1. Make it newsworthy. Are you solving a problem or fulfilling the readers’ needs?
Pinpoint what that need or problem is and write the release from that perspective. Controversy is always a powerful way of making your press release stand out.
2. Use an active headline to grab the reporter’s attention, try to make your press release active and descriptive. An active headline often has some kind of “call to action” so that the visitor is interested or intrigued enough to be knocked temporarily out of his passive surfing zone.
3. Put the most important information at the beginning
The reporter should be able to tell what the release is about right away. Use your title and the first paragraph to make sure your message gets across. In fact, chances are that’s all they may read. Use Who, What, When, Where, Why and How when you’re writing your release and you can’t go far wrong.
4. Avoid hype and unsubstantiated claims
A writer can smell a sales pitch a mile away. Instead of making over-inflated statements, provide real, usable, ideally measureable information and legitimate ways to set you and your activity apart. To promote your organisation, write a release that answers questions about your line of work and be specific rather than one that provides only general statements about how great or interesting your organisation is without saying why.
5. Be clear and specific
Use language that will get the reader as excited about your news as you are. If your release is boring or meandering, they may assume that you will not be a good interview. The reader needs to be able to visualise an activity, or know how a new service works. If in doubt, have someone unfamiliar with your work or service read the release and ask them to describe what you are trying to publicise.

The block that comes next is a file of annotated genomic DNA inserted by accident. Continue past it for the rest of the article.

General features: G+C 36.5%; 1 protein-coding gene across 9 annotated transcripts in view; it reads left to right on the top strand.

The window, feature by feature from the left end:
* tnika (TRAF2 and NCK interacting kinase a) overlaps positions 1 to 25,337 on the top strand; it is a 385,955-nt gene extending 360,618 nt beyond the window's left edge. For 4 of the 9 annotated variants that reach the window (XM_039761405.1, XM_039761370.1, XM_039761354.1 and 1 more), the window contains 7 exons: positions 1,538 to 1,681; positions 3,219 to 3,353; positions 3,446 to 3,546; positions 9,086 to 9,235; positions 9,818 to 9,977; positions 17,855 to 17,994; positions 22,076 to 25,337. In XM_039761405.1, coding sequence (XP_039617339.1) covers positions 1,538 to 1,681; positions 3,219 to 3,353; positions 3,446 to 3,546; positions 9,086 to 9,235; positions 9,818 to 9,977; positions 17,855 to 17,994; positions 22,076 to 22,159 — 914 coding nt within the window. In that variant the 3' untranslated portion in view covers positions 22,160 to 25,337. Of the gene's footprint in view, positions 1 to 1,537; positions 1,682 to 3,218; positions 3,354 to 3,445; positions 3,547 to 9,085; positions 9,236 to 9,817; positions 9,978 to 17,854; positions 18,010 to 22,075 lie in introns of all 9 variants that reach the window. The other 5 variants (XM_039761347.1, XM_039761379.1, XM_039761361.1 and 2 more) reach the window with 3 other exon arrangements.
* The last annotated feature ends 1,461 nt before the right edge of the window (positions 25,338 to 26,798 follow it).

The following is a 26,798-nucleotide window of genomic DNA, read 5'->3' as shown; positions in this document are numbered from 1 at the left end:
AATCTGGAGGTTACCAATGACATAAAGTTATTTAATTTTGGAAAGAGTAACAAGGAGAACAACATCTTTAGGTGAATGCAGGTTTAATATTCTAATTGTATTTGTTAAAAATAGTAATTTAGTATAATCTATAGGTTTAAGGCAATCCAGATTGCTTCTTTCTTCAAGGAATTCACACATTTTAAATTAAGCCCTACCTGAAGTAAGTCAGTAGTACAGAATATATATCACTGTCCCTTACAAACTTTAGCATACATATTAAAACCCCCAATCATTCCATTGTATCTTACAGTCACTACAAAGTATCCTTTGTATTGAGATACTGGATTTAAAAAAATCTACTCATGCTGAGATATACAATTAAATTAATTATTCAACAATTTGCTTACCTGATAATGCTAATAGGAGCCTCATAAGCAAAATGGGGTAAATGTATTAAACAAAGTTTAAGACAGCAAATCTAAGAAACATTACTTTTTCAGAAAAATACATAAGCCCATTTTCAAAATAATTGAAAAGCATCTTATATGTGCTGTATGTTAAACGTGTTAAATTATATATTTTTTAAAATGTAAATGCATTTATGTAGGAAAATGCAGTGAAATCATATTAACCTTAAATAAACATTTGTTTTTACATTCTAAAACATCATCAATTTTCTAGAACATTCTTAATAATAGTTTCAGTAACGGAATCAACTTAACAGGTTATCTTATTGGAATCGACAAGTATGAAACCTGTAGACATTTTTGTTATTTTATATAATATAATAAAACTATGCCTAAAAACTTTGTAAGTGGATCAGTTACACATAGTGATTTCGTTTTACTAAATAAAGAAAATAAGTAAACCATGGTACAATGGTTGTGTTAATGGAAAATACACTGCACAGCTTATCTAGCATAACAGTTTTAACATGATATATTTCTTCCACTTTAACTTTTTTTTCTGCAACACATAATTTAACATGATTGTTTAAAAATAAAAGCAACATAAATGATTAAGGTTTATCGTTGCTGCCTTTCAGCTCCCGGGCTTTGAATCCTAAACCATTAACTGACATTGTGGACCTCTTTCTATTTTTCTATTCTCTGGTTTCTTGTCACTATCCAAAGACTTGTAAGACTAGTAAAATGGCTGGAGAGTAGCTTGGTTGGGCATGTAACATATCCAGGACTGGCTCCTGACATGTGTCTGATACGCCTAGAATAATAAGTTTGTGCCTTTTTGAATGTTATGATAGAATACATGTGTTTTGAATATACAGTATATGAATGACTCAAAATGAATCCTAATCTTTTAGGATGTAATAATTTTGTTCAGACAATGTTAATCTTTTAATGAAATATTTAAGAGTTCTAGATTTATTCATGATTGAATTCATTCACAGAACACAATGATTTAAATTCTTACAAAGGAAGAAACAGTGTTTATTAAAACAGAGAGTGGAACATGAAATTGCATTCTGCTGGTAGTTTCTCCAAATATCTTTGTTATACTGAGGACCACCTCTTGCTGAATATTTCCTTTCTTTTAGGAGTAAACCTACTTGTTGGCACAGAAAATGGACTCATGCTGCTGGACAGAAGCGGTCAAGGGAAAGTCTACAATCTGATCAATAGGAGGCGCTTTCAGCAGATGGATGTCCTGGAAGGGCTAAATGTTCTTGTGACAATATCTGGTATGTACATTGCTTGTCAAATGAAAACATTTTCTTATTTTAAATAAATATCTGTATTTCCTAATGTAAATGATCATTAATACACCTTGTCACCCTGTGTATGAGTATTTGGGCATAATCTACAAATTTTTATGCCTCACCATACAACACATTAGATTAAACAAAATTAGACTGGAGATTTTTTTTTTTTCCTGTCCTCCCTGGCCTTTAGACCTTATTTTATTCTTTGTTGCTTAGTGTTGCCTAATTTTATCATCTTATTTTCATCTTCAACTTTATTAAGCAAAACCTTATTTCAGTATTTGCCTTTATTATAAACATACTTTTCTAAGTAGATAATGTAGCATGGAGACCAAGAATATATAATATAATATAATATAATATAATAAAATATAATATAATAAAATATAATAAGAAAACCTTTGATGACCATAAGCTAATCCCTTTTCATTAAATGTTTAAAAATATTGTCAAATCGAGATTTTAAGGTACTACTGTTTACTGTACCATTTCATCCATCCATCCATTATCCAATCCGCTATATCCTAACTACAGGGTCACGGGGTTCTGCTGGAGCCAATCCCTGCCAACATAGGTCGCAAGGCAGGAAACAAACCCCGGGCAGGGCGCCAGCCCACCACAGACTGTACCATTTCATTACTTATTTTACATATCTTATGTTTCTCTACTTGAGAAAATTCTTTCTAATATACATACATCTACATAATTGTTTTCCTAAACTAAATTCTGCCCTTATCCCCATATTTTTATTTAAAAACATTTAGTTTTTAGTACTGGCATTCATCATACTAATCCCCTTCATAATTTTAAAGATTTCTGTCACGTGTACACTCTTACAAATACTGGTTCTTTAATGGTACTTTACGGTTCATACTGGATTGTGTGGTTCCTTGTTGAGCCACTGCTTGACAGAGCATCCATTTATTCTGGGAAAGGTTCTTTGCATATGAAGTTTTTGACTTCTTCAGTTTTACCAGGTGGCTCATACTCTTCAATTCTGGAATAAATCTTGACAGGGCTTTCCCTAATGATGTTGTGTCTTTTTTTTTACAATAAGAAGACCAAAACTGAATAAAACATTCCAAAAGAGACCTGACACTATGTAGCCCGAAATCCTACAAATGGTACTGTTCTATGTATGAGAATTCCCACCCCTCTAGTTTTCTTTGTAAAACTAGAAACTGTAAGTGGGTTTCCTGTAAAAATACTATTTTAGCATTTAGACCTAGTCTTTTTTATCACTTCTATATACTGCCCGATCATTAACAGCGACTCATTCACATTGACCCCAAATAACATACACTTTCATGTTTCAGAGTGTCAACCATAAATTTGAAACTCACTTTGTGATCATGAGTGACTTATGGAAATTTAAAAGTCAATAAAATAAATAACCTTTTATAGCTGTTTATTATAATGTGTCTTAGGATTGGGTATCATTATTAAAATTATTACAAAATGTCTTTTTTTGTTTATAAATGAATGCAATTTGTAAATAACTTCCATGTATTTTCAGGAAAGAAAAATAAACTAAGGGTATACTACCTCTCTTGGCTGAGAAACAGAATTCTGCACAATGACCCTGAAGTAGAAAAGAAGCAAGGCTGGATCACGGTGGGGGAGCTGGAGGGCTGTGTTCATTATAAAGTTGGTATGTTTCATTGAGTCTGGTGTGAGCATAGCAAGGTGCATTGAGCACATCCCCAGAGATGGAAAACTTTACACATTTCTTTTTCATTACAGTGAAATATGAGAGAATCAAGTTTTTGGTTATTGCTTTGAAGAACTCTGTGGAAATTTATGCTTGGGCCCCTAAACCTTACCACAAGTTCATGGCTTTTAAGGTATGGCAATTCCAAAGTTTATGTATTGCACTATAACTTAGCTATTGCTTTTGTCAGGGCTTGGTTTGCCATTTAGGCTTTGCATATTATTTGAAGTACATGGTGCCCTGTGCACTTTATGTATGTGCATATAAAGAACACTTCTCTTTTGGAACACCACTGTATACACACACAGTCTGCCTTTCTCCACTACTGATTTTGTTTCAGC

6. Short and sweet is best – keep it to one page if you can
On the rare occasion, you can opt for a second page if it is necessary to provide critical details. Otherwise, if you can’t state your message in a page, you’re not getting to the point.
7. Make sure they know how to get in touch with you and give them your contact details
Make sure your release has a person the journalist can contact for more information. This person should be familiar with all the news in the release, and should be ready to answer questions. And issue the release on your letterhead – it looks professional and gives the writer another way to reach your organisation.
8. Stress the benefits
This falls into the category of “don’t say it, show it.” Avoid saying something is “unique” or “the best.” Instead, show how people will benefit – i.e. reduce crime, fight prejudice, reduce exclusion, etc. Explanation from the reader’s perspective. Give details of the news so the editor understands why it’s important to his/her readers.
10.Proofread and proofread again… did we say proofread?
If your press release has any spelling or obvious grammatical mistakes the chances of it being taken seriously is significantly impacted. If you don’t have a good eye for spelling or grammar, give the release to a friend or colleague who does. If your release looks sloppy and careless, so will you.
Let us know if you have any other tips and tricks for writing an effective press release, we’d love to hear about what has worked for you!
Photo Credit: Photo by Laihu